DevOps Doesn’t End with Delivery

Lori MacVittie Miniatur
Lori MacVittie
Published October 28, 2019

It doesn’t matter how fast you can deliver if deployment delays release. While NetOps are warming up to automation and orchestration, there are significant challenges facing their efforts to speed up deployment. DevOps is in the best position to help them do that.


DX Means DevOps

There is inarguably a link between digital transformation and DevOps. Because of DX, 48% of organizations are moving to deliver apps to production more frequently. 62% are automating and orhestrating IT systems and processes. 52% are changing how they develop apps (think Agile). And 42% are exploring containers and microservices. From the very building blocks of applications all the way to the methods in place to move them to market, digital transformation means DevOps has a way to extend "continuous delivery" to "continuous deployment." Remember, "delivery" doesn't mean to market, it means to production—where the deployment process kicks in and gets the application into a state acceptable for consumption.

That's because "acceptable for consumption" does not just mean "the app is working okay." It encompasses a set of requirements that must be implemented and deployed in the form of application services. Scale, security, performance, monitoring—all must be in place before the application can be deemed "acceptable for consumption." That is what makes up the "deployment pipeline" today.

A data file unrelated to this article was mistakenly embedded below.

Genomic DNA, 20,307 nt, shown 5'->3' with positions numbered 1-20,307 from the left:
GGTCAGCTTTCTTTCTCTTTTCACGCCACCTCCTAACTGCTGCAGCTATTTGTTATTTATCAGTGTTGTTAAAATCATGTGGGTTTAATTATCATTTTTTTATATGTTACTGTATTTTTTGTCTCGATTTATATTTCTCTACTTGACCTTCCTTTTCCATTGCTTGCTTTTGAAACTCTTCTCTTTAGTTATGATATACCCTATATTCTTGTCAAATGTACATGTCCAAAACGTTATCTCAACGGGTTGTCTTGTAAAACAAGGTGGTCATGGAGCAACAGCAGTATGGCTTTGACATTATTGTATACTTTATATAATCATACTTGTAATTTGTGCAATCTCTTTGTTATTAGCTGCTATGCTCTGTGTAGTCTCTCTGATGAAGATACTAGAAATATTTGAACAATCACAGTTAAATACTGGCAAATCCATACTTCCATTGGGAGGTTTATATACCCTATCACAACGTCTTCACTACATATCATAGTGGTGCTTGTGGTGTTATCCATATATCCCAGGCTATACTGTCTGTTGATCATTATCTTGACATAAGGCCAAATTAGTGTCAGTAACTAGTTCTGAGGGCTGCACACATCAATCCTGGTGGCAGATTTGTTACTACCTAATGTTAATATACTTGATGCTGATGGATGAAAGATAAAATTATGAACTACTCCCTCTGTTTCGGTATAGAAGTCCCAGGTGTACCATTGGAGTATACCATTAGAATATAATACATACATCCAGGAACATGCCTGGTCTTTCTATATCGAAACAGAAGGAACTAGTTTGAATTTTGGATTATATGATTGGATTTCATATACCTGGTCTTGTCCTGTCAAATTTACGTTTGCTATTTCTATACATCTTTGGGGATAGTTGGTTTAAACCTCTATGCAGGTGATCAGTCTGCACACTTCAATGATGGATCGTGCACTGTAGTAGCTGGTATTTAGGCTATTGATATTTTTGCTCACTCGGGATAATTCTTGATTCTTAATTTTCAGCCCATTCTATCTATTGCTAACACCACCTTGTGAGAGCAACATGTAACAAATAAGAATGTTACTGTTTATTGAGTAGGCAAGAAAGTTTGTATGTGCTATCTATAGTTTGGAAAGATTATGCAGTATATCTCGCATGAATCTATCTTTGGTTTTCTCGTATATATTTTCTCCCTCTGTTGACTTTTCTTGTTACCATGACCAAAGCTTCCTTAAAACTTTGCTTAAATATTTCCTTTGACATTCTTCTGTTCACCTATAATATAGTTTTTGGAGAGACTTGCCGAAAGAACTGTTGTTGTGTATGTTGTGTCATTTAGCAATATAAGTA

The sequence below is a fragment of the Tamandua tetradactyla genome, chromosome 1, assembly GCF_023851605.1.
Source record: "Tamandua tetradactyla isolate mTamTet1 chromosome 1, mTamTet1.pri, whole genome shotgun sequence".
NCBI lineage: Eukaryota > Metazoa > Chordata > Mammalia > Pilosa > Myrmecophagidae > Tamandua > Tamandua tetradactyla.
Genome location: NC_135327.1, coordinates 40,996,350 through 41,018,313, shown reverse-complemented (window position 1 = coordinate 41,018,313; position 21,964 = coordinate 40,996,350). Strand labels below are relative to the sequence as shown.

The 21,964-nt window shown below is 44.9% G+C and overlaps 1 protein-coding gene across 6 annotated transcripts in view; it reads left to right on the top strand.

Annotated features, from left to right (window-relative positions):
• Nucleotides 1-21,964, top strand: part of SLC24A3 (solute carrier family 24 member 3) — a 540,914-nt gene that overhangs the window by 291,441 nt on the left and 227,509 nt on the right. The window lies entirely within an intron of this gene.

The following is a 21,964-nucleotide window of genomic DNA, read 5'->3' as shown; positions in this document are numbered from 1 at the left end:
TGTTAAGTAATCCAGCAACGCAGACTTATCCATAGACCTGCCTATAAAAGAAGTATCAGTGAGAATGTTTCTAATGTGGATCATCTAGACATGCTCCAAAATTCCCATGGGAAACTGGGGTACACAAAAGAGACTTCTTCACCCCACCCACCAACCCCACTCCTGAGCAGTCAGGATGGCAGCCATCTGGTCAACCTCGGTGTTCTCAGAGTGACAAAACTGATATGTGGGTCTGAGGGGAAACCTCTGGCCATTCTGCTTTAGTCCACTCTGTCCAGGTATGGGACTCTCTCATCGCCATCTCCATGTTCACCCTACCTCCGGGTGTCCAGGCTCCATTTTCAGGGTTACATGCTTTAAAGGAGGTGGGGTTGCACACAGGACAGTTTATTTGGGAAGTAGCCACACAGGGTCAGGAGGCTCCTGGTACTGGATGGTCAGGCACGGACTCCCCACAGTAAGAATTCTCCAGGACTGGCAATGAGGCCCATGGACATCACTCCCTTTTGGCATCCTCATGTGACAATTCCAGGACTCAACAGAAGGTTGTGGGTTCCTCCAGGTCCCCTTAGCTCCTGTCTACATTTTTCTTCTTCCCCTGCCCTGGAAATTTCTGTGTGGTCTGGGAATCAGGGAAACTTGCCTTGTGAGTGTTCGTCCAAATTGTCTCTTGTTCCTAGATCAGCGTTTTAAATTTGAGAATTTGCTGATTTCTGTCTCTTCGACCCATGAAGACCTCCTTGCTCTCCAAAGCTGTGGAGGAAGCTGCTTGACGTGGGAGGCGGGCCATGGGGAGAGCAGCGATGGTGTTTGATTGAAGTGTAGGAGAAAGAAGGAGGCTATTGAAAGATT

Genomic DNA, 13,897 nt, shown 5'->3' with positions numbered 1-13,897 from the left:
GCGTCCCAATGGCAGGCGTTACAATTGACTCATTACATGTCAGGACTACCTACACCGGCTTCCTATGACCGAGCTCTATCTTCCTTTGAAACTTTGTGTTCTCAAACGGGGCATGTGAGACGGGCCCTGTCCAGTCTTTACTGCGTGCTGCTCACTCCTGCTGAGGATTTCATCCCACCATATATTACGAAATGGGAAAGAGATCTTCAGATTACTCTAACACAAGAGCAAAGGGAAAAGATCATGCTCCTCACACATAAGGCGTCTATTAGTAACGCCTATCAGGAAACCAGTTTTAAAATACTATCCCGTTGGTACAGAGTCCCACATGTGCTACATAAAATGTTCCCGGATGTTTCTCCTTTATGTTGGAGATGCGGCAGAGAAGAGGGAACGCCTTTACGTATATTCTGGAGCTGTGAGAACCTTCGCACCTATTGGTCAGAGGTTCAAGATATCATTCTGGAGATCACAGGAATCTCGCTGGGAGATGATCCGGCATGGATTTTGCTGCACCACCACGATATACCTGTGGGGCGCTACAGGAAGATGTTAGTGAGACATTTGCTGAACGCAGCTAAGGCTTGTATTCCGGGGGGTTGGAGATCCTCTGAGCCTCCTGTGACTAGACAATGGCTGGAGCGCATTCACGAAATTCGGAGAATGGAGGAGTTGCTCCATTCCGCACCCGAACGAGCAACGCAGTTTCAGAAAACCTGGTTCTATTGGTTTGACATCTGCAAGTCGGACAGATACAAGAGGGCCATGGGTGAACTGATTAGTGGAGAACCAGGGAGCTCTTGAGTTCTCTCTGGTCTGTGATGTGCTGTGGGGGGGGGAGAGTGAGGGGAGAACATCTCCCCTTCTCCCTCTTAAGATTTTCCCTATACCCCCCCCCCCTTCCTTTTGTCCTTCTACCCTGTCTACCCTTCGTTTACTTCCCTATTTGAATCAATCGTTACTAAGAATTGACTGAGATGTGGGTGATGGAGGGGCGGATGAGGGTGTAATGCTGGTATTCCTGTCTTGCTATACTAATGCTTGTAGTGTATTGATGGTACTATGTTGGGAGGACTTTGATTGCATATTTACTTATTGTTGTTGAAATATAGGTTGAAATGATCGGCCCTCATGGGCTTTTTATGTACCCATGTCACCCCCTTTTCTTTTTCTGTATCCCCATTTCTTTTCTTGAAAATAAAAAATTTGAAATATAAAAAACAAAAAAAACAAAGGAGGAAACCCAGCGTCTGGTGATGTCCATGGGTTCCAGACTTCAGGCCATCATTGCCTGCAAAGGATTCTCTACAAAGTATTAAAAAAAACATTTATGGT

Unfortunately, an altogether too accurate depiction of the state of automation in delivery and deployment is a ski trip with George Jetson and Fred Flintstone. The former, being from the future, rides jet-powered skis while Fred, still living in the past, manages with manual-powered skis. If you guessed George Jetson on his rocket-powered skis is DevOps doing continuous delivery, you're right. And if you guessed NetOps is trying to do continuous deployment with a mostly manual method, you'd also be right. 

NetOps are the folks tasked with provisioning, deploying, and operating the on average 14 application services in use by organizations today. That includes everything from scalability (load balancing and ingress control) to security (web application firewalls and bot defenses) to the more obscure services that improve performance of the entire stack supporting an application.